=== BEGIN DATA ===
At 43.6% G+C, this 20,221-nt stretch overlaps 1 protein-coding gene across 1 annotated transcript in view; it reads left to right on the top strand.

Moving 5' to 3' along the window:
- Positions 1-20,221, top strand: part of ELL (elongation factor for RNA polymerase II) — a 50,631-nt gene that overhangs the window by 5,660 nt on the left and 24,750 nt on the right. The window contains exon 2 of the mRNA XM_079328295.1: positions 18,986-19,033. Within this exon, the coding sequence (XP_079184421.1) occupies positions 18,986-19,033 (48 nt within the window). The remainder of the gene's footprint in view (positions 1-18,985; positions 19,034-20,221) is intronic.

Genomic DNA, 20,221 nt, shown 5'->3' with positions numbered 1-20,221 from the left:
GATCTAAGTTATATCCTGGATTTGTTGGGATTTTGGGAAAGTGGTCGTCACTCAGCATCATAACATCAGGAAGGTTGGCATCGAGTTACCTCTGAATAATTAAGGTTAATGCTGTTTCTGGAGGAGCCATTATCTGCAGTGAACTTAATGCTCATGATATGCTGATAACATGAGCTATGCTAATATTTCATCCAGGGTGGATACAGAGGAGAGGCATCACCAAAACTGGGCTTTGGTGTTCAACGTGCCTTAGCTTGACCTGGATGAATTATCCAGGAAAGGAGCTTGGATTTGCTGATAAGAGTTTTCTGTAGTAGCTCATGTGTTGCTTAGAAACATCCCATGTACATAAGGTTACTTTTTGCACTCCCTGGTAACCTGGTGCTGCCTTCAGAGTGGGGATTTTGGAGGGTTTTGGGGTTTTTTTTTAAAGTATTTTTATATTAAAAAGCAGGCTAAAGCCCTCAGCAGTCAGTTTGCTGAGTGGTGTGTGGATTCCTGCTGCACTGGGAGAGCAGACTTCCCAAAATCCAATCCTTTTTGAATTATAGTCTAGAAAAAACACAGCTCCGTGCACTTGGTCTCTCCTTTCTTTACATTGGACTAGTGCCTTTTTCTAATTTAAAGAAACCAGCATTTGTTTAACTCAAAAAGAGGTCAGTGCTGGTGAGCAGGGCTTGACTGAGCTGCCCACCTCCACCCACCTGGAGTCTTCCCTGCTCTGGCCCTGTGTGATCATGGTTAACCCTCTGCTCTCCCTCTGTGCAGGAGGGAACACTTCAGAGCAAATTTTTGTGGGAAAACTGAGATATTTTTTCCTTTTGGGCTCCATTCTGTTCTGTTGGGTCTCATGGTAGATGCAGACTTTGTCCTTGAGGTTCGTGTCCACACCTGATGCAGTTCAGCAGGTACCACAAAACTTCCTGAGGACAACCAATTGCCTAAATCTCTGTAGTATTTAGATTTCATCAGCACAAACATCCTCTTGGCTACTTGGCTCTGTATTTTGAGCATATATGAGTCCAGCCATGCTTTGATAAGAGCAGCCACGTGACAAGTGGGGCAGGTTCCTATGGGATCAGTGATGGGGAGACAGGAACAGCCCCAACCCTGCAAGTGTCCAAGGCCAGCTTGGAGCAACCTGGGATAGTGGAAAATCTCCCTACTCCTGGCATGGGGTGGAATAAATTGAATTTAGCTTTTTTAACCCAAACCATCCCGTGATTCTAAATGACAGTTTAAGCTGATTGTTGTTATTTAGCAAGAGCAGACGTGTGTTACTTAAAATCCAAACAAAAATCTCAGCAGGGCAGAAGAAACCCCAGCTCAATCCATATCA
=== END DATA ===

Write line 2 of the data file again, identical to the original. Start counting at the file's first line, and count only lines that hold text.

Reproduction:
Moving 5' to 3' along the window: